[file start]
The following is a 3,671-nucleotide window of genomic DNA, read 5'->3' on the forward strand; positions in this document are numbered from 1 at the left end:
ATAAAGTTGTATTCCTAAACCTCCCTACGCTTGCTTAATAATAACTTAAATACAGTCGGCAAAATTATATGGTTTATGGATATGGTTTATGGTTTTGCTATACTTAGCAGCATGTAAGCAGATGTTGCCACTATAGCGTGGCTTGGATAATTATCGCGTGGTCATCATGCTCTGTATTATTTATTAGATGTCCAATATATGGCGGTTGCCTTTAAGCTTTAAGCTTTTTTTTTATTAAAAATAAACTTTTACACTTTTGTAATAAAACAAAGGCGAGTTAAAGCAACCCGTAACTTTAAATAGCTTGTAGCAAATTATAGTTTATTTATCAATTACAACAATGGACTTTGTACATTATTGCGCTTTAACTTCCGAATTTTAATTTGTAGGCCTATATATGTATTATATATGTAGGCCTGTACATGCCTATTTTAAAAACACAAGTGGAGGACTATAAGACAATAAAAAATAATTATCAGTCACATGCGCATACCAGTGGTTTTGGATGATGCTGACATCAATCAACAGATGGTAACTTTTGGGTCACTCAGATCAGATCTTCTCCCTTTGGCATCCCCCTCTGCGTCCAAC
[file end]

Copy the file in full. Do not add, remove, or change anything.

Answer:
The following is a 3,671-nucleotide window of genomic DNA, read 5'->3' on the forward strand; positions in this document are numbered from 1 at the left end:
ATAAAGTTGTATTCCTAAACCTCCCTACGCTTGCTTAATAATAACTTAAATACAGTCGGCAAAATTATATGGTTTATGGATATGGTTTATGGTTTTGCTATACTTAGCAGCATGTAAGCAGATGTTGCCACTATAGCGTGGCTTGGATAATTATCGCGTGGTCATCATGCTCTGTATTATTTATTAGATGTCCAATATATGGCGGTTGCCTTTAAGCTTTAAGCTTTTTTTTTATTAAAAATAAACTTTTACACTTTTGTAATAAAACAAAGGCGAGTTAAAGCAACCCGTAACTTTAAATAGCTTGTAGCAAATTATAGTTTATTTATCAATTACAACAATGGACTTTGTACATTATTGCGCTTTAACTTCCGAATTTTAATTTGTAGGCCTATATATGTATTATATATGTAGGCCTGTACATGCCTATTTTAAAAACACAAGTGGAGGACTATAAGACAATAAAAAATAATTATCAGTCACATGCGCATACCAGTGGTTTTGGATGATGCTGACATCAATCAACAGATGGTAACTTTTGGGTCACTCAGATCAGATCTTCTCCCTTTGGCATCCCCCTCTGCGTCCAAC